Every module has a file that describes how to use it.


You can choose between multiple transports; they are npm packages called zipkin-transport-*.

Currently, the following transports are available:

Every package has its own which describes how to use it.

Clock precision

Zipkin timestamps are microsecond, not millisecond granularity. When running in node.js, process.hrtime is used to achieve this.

In browsers, microsecond precision requires installing a shim like browser-process-hrtime:

// use higher-precision time than milliseconds
process.hrtime = require('browser-process-hrtime');


The code base is a monorepo. We use Lerna for managing inter-module dependencies, which makes it easier to develop coordinated changes between the modules. Instead of running lerna directly, the commands are wrapped with npm; npm run lerna-publish.

To setup the development environment, run:


Running all tests: yarn test

  • Note that the memcached, redis and postgres integration tests requires you to have local instances running.
  • The Kafka transport integration test will start an embedded Kafka server for the test, which requires you to have Java installed on your machine.
  • The KafkaJS instrumentation tests require docker and docker-compose and will start up a containerized Kafka instance to run against. Its NPM script uses commands that require a recent version of bash.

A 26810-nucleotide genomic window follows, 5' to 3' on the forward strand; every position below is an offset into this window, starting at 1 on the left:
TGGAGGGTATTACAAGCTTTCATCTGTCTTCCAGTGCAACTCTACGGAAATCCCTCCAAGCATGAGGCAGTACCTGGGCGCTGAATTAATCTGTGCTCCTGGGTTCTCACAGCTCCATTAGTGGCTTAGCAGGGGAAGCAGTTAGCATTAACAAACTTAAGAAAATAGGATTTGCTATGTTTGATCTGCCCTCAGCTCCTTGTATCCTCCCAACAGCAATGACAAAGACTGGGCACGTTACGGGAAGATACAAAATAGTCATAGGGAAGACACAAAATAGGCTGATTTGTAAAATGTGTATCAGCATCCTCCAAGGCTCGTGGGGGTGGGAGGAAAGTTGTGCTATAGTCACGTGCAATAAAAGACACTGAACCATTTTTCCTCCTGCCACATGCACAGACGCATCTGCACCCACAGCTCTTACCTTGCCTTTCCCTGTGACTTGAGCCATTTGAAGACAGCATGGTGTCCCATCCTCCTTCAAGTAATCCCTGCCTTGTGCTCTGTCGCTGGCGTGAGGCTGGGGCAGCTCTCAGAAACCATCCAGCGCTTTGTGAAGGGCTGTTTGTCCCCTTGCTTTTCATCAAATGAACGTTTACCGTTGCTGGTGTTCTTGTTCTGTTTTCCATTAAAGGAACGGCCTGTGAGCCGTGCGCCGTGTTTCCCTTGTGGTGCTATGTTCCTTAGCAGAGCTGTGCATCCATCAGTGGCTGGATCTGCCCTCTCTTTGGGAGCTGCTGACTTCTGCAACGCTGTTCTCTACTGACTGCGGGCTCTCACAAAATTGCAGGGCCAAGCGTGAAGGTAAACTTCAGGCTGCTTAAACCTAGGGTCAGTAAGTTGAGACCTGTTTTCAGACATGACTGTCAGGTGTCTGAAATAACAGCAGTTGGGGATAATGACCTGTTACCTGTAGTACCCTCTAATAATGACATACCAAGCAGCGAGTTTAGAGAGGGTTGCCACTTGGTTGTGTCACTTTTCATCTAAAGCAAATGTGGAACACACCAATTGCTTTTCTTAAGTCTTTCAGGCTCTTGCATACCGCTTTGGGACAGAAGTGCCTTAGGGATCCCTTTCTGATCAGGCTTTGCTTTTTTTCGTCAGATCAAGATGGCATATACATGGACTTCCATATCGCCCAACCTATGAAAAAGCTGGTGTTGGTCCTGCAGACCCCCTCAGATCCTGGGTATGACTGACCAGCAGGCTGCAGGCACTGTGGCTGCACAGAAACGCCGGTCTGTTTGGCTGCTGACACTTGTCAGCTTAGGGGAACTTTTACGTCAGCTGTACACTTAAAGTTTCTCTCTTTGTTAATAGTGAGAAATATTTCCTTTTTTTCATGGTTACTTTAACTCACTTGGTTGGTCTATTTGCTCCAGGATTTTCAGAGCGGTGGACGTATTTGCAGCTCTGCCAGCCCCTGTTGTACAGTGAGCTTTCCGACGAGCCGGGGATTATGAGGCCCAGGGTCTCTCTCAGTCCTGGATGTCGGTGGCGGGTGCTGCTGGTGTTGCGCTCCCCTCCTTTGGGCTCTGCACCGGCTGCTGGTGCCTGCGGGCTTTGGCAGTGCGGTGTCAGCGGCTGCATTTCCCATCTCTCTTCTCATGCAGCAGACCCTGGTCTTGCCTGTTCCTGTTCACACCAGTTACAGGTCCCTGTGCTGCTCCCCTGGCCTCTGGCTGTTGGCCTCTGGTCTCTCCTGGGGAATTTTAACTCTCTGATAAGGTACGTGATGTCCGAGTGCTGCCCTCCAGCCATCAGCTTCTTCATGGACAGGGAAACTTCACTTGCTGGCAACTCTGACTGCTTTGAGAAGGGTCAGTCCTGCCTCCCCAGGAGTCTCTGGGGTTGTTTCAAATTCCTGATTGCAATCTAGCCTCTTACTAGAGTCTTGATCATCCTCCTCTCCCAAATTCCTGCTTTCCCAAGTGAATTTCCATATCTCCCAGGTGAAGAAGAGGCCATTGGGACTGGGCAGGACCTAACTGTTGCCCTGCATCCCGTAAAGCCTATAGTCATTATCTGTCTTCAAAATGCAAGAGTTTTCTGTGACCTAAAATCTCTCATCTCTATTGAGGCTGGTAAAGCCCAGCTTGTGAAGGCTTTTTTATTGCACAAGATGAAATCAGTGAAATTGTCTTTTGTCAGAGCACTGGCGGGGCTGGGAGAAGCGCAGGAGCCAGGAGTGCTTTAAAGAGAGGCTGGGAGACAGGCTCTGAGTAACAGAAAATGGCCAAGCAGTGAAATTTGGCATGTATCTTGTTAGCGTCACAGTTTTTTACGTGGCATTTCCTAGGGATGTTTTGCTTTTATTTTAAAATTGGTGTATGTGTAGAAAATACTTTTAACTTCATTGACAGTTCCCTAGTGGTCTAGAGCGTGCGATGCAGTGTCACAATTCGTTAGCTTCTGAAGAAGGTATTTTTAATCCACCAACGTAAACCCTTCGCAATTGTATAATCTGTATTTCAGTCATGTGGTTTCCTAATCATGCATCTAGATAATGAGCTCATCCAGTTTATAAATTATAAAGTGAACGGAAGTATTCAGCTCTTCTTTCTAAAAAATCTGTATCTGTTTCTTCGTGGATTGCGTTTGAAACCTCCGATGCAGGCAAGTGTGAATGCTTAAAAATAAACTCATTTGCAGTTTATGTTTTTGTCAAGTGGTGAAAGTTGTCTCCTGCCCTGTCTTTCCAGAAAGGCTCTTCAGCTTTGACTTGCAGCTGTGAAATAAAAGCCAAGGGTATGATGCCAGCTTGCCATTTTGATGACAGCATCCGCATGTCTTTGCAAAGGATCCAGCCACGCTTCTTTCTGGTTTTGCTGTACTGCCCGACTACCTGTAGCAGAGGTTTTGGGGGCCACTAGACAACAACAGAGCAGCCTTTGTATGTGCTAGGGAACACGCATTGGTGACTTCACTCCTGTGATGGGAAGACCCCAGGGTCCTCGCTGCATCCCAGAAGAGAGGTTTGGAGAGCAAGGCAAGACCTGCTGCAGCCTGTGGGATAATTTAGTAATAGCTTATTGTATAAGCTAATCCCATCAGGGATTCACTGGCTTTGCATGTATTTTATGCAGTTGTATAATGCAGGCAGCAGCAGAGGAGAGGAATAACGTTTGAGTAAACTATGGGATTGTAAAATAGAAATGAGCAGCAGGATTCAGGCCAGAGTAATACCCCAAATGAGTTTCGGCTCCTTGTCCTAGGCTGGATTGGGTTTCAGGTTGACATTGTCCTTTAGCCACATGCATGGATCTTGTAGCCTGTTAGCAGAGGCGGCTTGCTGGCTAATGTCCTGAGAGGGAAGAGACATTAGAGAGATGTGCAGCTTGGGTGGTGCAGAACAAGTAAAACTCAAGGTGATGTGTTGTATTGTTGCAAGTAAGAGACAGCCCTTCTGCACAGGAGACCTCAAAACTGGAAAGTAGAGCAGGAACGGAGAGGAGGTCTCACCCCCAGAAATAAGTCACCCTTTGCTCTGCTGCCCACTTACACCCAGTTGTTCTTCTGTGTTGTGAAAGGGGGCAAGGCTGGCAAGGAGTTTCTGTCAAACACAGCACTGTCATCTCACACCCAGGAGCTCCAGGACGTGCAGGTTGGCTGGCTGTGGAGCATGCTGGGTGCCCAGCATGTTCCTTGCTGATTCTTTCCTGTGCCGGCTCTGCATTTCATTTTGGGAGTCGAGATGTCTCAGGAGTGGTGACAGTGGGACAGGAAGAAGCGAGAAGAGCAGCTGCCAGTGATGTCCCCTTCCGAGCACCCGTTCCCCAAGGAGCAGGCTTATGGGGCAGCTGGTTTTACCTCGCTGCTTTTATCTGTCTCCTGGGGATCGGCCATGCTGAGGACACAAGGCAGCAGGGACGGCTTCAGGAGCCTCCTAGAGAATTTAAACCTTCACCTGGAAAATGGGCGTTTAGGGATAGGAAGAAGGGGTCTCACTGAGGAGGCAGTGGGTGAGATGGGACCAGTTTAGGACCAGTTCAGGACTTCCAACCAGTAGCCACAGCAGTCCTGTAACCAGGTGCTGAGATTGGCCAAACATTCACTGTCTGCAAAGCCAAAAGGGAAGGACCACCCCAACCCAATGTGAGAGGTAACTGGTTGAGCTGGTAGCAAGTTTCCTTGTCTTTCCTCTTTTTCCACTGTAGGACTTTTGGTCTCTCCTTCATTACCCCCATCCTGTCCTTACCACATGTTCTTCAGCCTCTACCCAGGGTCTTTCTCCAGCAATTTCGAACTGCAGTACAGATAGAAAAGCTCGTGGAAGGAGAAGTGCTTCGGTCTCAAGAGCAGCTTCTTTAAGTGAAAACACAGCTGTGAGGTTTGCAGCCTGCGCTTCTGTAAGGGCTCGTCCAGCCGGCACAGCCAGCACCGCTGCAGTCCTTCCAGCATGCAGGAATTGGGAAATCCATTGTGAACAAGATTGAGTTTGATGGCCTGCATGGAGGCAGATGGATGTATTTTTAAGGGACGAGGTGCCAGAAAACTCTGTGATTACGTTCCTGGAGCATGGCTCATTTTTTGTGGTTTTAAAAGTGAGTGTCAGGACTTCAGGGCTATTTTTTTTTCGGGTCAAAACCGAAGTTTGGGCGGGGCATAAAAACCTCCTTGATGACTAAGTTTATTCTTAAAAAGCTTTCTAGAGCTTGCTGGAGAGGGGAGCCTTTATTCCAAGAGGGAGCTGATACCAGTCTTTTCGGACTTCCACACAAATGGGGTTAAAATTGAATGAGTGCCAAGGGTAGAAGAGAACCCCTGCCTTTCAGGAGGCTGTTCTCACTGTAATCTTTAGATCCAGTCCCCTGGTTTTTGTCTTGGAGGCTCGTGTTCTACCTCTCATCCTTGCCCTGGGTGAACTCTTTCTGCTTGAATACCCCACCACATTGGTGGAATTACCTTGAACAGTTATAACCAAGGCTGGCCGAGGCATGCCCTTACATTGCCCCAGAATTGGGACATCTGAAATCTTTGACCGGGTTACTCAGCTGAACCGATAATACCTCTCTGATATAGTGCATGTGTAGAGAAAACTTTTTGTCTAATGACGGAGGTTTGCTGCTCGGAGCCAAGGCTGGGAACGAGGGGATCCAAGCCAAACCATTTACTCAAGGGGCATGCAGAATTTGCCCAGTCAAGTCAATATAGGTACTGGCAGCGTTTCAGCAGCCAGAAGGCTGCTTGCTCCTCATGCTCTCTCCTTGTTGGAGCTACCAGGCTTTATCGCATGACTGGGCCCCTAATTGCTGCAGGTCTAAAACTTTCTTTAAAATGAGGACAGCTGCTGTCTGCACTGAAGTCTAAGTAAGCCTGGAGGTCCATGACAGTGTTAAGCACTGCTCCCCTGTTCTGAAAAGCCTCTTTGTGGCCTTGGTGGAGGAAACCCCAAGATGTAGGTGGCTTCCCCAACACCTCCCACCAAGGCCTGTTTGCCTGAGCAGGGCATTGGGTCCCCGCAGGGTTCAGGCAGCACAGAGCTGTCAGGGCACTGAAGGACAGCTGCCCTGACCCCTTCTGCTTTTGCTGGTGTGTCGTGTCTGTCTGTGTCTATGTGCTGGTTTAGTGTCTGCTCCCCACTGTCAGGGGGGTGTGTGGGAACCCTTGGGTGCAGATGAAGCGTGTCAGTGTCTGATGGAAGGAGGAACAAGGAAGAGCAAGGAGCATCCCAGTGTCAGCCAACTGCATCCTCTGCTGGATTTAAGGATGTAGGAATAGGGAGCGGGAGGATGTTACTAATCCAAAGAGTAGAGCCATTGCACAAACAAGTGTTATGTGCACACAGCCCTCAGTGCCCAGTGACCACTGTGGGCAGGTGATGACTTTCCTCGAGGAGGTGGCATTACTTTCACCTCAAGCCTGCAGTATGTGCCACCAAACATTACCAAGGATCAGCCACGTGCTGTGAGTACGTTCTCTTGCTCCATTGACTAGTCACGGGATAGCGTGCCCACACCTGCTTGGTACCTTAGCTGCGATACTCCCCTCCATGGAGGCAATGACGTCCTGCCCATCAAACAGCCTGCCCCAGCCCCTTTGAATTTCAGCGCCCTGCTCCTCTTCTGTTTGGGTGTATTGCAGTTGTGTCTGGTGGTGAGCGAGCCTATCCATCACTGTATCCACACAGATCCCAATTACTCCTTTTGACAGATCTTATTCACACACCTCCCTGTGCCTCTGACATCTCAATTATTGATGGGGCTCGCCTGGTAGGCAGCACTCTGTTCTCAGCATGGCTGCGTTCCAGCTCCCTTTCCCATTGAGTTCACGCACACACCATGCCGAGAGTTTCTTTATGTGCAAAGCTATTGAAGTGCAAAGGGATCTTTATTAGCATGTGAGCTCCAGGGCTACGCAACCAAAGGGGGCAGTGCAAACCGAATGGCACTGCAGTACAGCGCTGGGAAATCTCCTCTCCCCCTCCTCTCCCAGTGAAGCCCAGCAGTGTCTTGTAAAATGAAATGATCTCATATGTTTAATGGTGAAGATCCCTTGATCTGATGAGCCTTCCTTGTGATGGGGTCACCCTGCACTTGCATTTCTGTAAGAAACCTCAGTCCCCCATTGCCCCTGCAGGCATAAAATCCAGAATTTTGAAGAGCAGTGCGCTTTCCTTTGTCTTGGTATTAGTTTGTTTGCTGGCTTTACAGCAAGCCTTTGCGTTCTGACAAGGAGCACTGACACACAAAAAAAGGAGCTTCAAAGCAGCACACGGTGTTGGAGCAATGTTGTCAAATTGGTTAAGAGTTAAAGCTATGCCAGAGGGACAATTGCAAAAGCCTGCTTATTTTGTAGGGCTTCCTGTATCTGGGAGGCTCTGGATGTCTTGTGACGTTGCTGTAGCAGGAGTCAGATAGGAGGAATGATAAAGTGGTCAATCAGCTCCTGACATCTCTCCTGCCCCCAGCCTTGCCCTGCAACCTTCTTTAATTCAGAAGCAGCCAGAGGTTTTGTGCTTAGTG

Running tests for one module npm run lerna-test -- --scope zipkin-instrumentation-foo

Running yarn will execute all tests, which can be distracting if you are only attempting to change one module. Knowing that tests are managed with lerna underneath, you can use the --scope parameter to constrain what's run.

Ex. to only run integration tests for postgres

npm run lerna-test -- --scope zipkin-instrumentation-postgres

Ex. to only run a single integration test in the zipkin package

npm run lerna-test -- --scope zipkin -- test/batch-recorder.integrationTest.js

Running code style linting: yarn lint

Before raising a pull request, make sure there are no lint problems, by running yarn lint. Otherwise, your pull request will be colored red.


* AppVeyor is currently broken and ignored. PR welcome from those with Windows boxes.


To debug tests, you'll need a recent version of chrome installed. You'll also need to add the debugger keyword where you want to pause.

Add the word debugger to the code you are investigating

Say you want to debug this test:

  it('should handle overlapping server and client', () => {
    recorder.record(newRecord(rootId, new Annotation.ServiceName('frontend')));

Literally insert the word debugger

  it('should handle overlapping server and client', () => {
    recorder.record(newRecord(rootId, new Annotation.ServiceName('frontend')));

Run lerna-test-debug

Now, run lerna-test-debug, optionally scoping to the module and test you are working on.


npm run lerna-test-debug -- --scope zipkin -- test/batch-recorder.integrationTest.js

Start Chrome DevTools for Node

In Chrome, open the url chrome://inspect/#devices and click "Open dedicated DevTools for Node"

Skip the first breakpoint

The first breakpoint is just mocha (the test runner), skip it by clicking the play button:


Inspect your state!

Now, you should be at a breakpoint. You can inspect the state of fields by looking at the first Closure scope like so:



If you are a user waiting for a merged feature to get released, nag us on the related pull request or gitter.

The actual publish process is easy: Log in to npm with the openzipkin user. Then, run npm run lerna-publish.